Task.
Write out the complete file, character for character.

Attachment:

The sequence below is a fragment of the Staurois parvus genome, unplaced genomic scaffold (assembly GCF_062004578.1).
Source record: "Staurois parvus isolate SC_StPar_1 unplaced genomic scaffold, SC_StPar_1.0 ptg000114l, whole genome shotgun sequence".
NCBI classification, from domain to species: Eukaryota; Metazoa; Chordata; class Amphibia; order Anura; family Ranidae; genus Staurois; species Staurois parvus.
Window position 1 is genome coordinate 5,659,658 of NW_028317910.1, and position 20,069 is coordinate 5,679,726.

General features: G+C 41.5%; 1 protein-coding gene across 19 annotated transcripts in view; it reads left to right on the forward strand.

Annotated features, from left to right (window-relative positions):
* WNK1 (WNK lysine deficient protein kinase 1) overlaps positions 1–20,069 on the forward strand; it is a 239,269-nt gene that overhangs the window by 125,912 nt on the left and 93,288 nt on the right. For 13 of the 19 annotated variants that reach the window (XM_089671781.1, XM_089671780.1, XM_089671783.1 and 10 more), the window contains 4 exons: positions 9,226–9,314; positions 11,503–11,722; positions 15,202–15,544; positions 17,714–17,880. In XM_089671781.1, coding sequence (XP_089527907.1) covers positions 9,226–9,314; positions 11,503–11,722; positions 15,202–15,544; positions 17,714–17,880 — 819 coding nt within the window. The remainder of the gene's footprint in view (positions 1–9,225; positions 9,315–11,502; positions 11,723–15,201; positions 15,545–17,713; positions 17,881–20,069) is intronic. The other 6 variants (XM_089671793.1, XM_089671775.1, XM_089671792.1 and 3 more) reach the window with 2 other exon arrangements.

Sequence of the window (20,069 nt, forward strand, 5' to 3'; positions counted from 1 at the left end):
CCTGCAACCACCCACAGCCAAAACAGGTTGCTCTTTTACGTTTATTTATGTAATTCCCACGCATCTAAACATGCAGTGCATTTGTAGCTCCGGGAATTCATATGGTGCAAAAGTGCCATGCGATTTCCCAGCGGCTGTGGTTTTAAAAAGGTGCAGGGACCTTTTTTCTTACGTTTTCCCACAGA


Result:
The sequence below is a fragment of the Staurois parvus genome, unplaced genomic scaffold (assembly GCF_062004578.1).
Source record: "Staurois parvus isolate SC_StPar_1 unplaced genomic scaffold, SC_StPar_1.0 ptg000114l, whole genome shotgun sequence".
NCBI classification, from domain to species: Eukaryota; Metazoa; Chordata; class Amphibia; order Anura; family Ranidae; genus Staurois; species Staurois parvus.
Window position 1 is genome coordinate 5,659,658 of NW_028317910.1, and position 20,069 is coordinate 5,679,726.

General features: G+C 41.5%; 1 protein-coding gene across 19 annotated transcripts in view; it reads left to right on the forward strand.

Annotated features, from left to right (window-relative positions):
* WNK1 (WNK lysine deficient protein kinase 1) overlaps positions 1–20,069 on the forward strand; it is a 239,269-nt gene that overhangs the window by 125,912 nt on the left and 93,288 nt on the right. For 13 of the 19 annotated variants that reach the window (XM_089671781.1, XM_089671780.1, XM_089671783.1 and 10 more), the window contains 4 exons: positions 9,226–9,314; positions 11,503–11,722; positions 15,202–15,544; positions 17,714–17,880. In XM_089671781.1, coding sequence (XP_089527907.1) covers positions 9,226–9,314; positions 11,503–11,722; positions 15,202–15,544; positions 17,714–17,880 — 819 coding nt within the window. The remainder of the gene's footprint in view (positions 1–9,225; positions 9,315–11,502; positions 11,723–15,201; positions 15,545–17,713; positions 17,881–20,069) is intronic. The other 6 variants (XM_089671793.1, XM_089671775.1, XM_089671792.1 and 3 more) reach the window with 2 other exon arrangements.

Sequence of the window (20,069 nt, forward strand, 5' to 3'; positions counted from 1 at the left end):
CCTGCAACCACCCACAGCCAAAACAGGTTGCTCTTTTACGTTTATTTATGTAATTCCCACGCATCTAAACATGCAGTGCATTTGTAGCTCCGGGAATTCATATGGTGCAAAAGTGCCATGCGATTTCCCAGCGGCTGTGGTTTTAAAAAGGTGCAGGGACCTTTTTTCTTACGTTTTCCCACAGA